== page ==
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Corrupt gas contracts cost Egypt ten billion dollars, says report
Courtesy: EIPR
 

With blackouts, energy shortages and oil debts making headlines, a new report from the Egyptian Initiative for Personal Rights (EIPR) looks back at how past energy deals have contributed to Egypt’s current financial woes.

According to the report, poor negotiation and corruption cost Egypt US$10 billion in lost revenue between 2005 and 2011. “The sums we are talking about are huge,” said co-author Mika Minio-Paluello. “$10 billion is more than twice Egypt’s annual health budget. That’s a lot of money in six years.”

The losses stem from export contracts signed during the Mubarak regime, which locked Egypt into selling its natural gas at below-market prices. EIPR calculates that under-pricing cost Egypt over $6 billion in gas sales to Spain, $3.8 billion in sales to Jordan, and in excess of $200 million in gas sales to Israel.

“In effect, Egypt was subsidizing Spanish, Jordanian and Israeli industries, private companies, as well as transferring significant wealth that should belong to the Egyptian people to private interests,” said Minio-Paluello.

At a March 12 panel discussion, the report’s authors explained that a culture of secrecy, and a lack of accountability and public debate created the conditions that allowed these contracts to be signed.

Although state entities like the Ministry of Petroleum and the Egyptian General Petroleum Corporation were mandated to negotiate in the interests of the Egyptian people, secrecy created ample room for graft and kickbacks, and allowed well-connected businessmen to manipulate contracts for their own benefit.

For example, report co-author Amr Adly explained, middlemen and brokers in contracts with Jordan, Israel and Spain reaped huge profits. Eastern Mediterranean Gas, partly owned by tycoon Hussein Salem, paid Egypt less than $3 per MMBTU of gas, then resold it to Israel for around $4.5 per MMBTU, pocketing profit that could have gone to the national budget.

Even when out-and-out corruption and profiteering wasn’t involved, the lack of accountability or public debate weakened negotiators’ bargaining positions. Operating in secret, government negotiators were unable to mobilize public opinion as a pressure tactic.

A numbers game

The opacity of gas negotiations also makes it difficult for researchers to pinpoint exactly how much money the country lost out on.

Information about gas pricing and sales volume is not available to the public, even though these contracts involve government agencies and publicly owned natural resources. In some cases, even the existence of particular contracts is shrouded in secrecy, explained co-author Amr Adly.

Without no public data on gas exports, researchers were forced to rely on information disclosed in court proceedings, which only gave snapshots of volume and pricing over time.

Determining a fair market value for natural gas is also tricky, because unlike oil, there is no single global price for the commodity. Gas is expensive to ship over long distances, and the high up-front cost of extraction and processing means that sales are often tied up in long-term contracts.

“You can’t just look in a newspaper and say, okay, the price for gas is this,” said Minio-Paluello. Instead, he explained, the report compared the price Egypt was known to charge for natural gas to sale prices in East Asia, as well as to European pipeline prices.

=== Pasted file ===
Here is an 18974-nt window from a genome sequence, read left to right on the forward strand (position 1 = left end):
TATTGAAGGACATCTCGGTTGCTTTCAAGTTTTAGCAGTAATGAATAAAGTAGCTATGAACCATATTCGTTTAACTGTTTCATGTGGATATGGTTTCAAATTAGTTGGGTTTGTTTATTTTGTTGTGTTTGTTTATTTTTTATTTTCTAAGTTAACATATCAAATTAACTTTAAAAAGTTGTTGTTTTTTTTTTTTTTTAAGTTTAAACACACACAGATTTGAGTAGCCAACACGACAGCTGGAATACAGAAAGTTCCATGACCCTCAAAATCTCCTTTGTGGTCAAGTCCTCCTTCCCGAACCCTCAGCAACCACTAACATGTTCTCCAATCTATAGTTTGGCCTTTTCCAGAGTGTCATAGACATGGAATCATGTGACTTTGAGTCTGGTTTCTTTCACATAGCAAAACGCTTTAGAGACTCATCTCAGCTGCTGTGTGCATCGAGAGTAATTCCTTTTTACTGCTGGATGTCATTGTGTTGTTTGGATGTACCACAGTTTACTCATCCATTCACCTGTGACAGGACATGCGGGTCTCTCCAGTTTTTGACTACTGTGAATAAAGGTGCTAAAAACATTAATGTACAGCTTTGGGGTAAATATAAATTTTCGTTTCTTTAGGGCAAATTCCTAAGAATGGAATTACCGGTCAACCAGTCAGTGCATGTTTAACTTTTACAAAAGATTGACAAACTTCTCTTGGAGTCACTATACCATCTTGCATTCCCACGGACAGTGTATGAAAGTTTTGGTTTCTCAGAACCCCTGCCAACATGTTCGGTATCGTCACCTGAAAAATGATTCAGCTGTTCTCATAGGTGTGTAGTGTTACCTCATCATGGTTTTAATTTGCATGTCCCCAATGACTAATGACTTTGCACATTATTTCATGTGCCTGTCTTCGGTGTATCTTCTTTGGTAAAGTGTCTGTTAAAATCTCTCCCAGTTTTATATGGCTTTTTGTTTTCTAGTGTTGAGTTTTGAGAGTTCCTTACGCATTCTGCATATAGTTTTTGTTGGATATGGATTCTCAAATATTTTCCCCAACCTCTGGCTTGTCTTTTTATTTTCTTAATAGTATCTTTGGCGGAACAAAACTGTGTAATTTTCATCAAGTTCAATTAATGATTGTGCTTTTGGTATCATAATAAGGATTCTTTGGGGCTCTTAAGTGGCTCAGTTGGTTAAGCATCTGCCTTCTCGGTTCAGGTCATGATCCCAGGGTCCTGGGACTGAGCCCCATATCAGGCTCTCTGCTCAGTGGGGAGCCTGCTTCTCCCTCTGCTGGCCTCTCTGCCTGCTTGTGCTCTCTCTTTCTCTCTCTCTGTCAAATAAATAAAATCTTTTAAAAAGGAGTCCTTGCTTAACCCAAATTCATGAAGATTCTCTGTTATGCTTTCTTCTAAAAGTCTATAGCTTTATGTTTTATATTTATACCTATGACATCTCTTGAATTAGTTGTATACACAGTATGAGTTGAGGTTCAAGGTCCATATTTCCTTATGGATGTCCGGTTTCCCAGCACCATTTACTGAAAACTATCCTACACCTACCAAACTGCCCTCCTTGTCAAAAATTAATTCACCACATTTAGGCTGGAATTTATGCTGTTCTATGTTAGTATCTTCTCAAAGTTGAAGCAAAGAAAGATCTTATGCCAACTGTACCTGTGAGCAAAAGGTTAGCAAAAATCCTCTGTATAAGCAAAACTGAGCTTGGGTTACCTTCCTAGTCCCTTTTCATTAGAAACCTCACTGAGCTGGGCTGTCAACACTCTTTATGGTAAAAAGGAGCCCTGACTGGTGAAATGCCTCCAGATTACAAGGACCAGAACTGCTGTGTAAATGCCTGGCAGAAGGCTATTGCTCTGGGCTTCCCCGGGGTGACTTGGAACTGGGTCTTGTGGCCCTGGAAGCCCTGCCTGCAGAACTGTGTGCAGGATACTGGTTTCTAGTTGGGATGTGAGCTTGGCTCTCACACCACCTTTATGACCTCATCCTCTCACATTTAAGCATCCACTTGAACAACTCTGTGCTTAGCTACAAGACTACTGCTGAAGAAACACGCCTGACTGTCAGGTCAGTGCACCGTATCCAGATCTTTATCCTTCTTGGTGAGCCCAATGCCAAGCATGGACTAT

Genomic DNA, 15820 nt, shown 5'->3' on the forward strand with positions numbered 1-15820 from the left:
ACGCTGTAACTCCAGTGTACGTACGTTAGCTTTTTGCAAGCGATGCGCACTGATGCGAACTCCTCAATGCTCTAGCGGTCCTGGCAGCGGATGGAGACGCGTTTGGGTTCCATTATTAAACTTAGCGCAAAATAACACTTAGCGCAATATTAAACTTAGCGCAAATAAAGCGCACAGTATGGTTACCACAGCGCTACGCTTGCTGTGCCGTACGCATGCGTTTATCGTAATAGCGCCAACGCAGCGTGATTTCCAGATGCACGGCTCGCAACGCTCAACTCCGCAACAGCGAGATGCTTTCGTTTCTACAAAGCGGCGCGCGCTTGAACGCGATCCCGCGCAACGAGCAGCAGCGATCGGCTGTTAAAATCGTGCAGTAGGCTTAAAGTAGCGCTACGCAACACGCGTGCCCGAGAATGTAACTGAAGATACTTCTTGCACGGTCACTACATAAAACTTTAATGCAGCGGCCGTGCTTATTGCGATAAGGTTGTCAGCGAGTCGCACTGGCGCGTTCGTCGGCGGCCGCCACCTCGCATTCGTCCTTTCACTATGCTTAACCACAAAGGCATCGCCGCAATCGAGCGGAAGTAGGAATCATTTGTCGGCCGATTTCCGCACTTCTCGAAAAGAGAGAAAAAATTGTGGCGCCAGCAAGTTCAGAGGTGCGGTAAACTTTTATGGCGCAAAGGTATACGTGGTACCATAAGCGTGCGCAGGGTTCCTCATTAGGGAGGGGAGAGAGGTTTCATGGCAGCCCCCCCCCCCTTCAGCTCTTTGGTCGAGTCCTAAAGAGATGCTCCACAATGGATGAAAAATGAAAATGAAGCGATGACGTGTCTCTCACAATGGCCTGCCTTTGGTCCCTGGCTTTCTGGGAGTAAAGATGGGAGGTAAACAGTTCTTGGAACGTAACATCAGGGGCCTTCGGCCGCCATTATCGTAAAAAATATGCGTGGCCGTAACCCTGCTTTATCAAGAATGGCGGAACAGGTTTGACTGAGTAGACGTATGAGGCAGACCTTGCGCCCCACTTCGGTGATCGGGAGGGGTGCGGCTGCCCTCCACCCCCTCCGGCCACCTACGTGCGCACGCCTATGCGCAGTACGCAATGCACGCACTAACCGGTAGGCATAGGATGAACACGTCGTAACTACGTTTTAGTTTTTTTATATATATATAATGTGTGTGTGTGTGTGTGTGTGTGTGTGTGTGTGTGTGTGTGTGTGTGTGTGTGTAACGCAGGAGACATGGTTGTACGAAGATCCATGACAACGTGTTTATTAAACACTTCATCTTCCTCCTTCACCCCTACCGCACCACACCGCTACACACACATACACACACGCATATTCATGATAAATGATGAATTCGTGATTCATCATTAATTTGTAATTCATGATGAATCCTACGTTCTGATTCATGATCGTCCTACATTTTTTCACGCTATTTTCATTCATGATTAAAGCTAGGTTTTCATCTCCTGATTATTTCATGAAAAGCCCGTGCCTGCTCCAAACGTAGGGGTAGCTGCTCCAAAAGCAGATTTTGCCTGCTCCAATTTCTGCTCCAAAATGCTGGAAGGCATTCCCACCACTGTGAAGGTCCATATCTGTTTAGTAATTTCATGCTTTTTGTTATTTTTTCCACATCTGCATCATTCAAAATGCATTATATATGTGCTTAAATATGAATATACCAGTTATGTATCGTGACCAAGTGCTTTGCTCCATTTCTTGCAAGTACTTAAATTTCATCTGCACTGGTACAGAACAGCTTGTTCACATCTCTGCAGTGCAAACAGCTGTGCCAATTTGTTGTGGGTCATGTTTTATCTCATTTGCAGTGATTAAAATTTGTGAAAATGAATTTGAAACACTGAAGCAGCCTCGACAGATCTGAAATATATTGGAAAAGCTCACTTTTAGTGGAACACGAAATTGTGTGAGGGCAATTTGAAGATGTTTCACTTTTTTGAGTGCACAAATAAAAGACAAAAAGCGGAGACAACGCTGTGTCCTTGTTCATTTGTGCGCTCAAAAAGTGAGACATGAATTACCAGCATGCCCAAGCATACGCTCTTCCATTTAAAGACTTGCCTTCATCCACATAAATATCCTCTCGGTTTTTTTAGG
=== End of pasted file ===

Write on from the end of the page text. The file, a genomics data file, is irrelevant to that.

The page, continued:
“The losses could’ve been greater. They could’ve been more than $10 billion, or they could be a bit less, they could be $7 billion or $8 billion,” said Minio-Paluello. “What’s clear is that under pricing caused losses of many, many billions.”

Egypt didn’t just lose out on billions of dollars that should have gone to the national budget.

“The impacts from dodgy contracts, bad contracts, they’re not just about revenue,” said Minio-Paluello. “A bad contract can also mean significant impacts for the local community.”

Poorly negotiated contracts can fail to protect citizens against environmental hazards, human rights abuses and unfair labor conditions, by allowing producers to escape liability altogether, or by setting penalties too low to be effective deterrents.

What Now?

The EIPR report only covers gas deals made before the 2011 revolution, but its authors say the problems outlined in the report have persisted despite multiple changes in government.

“The oil sector remains unaccountable, remains a black box,” said Minio-Paluello. “The structural problems have not changed.”

He pointed to proposed changes to Egypt’s investment law, which would block third-party challenges of contracts. These challenges, he said, are currently one of the only avenues by which independent researchers can learn about corruption. “The level of accountability that exists is being taken away, reducing what potential for oversight there is,” he said.

Egypt’s current energy crisis also threatens to place the country in a weak position for negotiations, as it looks to promote foreign investment in its oil and gas sector. Egypt is cash-poor and desperate for gas, and petro-companies have seized on the opportunity to push for greater flexibility in contracts, Minio-Paluello said.

“There’s a significant chance that in five years time, we could be having another panel here, I could hold up a similar report with a slightly different cover that could say oil contacts signed under Sisi, or whoever, have lost Egypt 5, 10, 15 billion in revenue.”

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